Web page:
President Donald Trump triggered the establishment news media on Friday when he sparred with an NBC News reporter during a White House coronavirus briefing.
The drug is still in the testing phase, meaning it is not yet widely available.
And Dr. Anthony Fauci, director of the National Institute of Allergy and Infectious Diseases, has cautioned that it’s not yet clear if the drug will help.
“It is possible that your impulse to put a positive spin on things may be giving Americans a false sense of hope and misrepresenting the preparedness right now,” Alexander asked.
“No, I don’t think so,” Trump replied. “Such a lovely question.”
“I feel good about it. That’s all it is, just a feeling.”
“We’ll see how it works out, Peter,” Trump also said.
Trump continued, emphasizing that while there’s no guarantee the drug will work on the coronavirus, he was still optimistic.
But Alexander wasn’t done.
“What do you say to Americans who are scared though, I guess. Nearly 200 dead, 14,000 who are sick. Millions, as you witnessed, who are scared right now. What do you say to Americans who are watching you right now who are scared?” he asked.
Trump wasn’t having it.
“I say that you’re a terrible reporter. That’s what I say,” he replied. “I think it’s a very nasty question, and I think it’s a very bad signal that you’re putting out to the American people. The American people are looking for answers and they’re looking for hope.
— NBC News (@NBCNews) March 20, 2020
“And you’re doing sensationalism,” he added.
“Let me just tell you something. That’s really bad reporting, and you ought to get back to reporting instead of sensationalism.
“Let’s see if [the drug] works. It might and it might not. I happen to feel good about it, but who knows? I’ve been right a lot.”
Trump’s harsh words for Alexander triggered plenty of establishment media journalists:
FWIW, @PeterAlexander is one of the most hard-working, honest, and professional journalists on the White House beat today. He’s fair, unflappable, and asks top-notch questions.
If that’s “terrible,” we should all aspire to be just as terrible in our own careers.
— Andrew Feinberg (@AndrewFeinberg) March 20, 2020
.@PeterAlexander is a phenomenal journalist and person.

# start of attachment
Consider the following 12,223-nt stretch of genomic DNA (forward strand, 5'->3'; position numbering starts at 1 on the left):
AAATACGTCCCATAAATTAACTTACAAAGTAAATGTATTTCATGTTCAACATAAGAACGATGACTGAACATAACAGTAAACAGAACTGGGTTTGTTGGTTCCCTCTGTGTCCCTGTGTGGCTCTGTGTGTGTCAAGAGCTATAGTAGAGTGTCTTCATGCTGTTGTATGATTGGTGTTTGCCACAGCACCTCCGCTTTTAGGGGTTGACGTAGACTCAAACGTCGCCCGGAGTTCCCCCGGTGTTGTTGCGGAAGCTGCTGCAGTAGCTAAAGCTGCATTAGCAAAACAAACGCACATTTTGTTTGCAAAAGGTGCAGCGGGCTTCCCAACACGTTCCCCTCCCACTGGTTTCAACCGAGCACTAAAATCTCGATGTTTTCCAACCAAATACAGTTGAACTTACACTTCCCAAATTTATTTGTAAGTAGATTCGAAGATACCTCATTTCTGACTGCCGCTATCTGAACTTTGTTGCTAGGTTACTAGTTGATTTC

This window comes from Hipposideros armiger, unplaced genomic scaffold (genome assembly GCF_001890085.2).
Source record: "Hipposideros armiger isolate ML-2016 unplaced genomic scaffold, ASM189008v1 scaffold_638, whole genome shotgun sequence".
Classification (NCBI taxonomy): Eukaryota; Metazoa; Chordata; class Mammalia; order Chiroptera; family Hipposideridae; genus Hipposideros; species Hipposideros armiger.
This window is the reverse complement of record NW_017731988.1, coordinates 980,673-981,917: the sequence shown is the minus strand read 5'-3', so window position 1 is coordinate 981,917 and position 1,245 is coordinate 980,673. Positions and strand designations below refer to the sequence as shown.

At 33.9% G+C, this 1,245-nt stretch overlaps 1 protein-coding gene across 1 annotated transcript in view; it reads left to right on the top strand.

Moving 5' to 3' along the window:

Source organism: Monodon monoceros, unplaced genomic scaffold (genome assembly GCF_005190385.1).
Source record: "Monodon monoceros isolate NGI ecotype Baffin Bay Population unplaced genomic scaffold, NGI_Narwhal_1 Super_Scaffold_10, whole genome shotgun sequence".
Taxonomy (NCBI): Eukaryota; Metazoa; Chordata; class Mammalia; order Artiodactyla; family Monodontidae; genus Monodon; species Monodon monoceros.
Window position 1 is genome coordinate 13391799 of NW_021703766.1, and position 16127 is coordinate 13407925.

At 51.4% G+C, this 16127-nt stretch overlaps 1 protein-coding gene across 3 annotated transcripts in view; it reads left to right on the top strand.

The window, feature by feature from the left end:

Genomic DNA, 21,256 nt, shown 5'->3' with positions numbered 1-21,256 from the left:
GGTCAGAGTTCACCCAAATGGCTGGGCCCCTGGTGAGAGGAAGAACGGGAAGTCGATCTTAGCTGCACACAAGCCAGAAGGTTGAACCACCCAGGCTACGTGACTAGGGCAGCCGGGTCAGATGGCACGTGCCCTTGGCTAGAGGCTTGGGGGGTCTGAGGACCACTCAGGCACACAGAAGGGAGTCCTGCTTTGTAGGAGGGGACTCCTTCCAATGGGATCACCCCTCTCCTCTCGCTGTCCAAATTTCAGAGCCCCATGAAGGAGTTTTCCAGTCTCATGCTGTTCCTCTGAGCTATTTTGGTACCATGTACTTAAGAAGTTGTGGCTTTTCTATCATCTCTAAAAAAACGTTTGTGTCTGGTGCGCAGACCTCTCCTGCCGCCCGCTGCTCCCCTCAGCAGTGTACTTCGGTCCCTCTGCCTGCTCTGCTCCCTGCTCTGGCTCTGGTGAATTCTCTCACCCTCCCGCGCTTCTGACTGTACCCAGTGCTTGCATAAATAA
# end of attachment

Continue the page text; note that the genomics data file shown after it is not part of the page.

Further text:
Trump just smeared him w/o offering a single example to back up this attack.
?The attack was prompted by Peter asking the president to calm an anxious nation.
— Heidi Przybyla (@HeidiNBC) March 20, 2020
Lest there be any doubt… @PeterAlexander is a rock solid reporter and as fair as they come. I’ve covered presidents and politicians with Peter for a decade and he always asks important and challenging questions, even if they get under the skin of people in power.
— Philip Rucker (@PhilipRucker) March 20, 2020
Talk about esprit de corps. Excellent question @PeterAlexander – should have been a layup for the president to make Americans feel better. Good for @CeciliaVega for keeping it going AND not letting POTUS off the hook – & @kaitlancollins for calling him out.
— Dana Bash (@DanaBashCNN) March 20, 2020
ISO cam on Peter Alexander as Trump melts down about a fair question pic.twitter.com/6iOO2LwWQC
— Timothy Burke (@bubbaprog) March 20, 2020
My colleague @PeterAlexander asked a fair question to @POTUS about his message to Americans who are afraid. @POTUS chose to instead go into attack mode. Many Americans would probably like to hear that message.
— Kristen Welker (@kwelkernbc) March 20, 2020
Goes without saying, but @PeterAlexander is a straight arrow and a real pro. His questions were smart and relevant.
— Peter Baker (@peterbakernyt) March 20, 2020
Trump has previously expressed optimism that the drug could help Americans with the coronavirus.
“This is beyond right-to-try,” he said at Thursday’s briefing.
“If treatments known to be safe in Europe, Japan or other nations are known to be effective against a virus, we’ll use that information to protect the health and safety of American people.”
“Nothing will stand in our way as we pursue any avenue to find what best works against this horrible virus,” Trump added.
Truth and Accuracy
We are committed to truth and accuracy in all of our journalism. Read our editorial standards.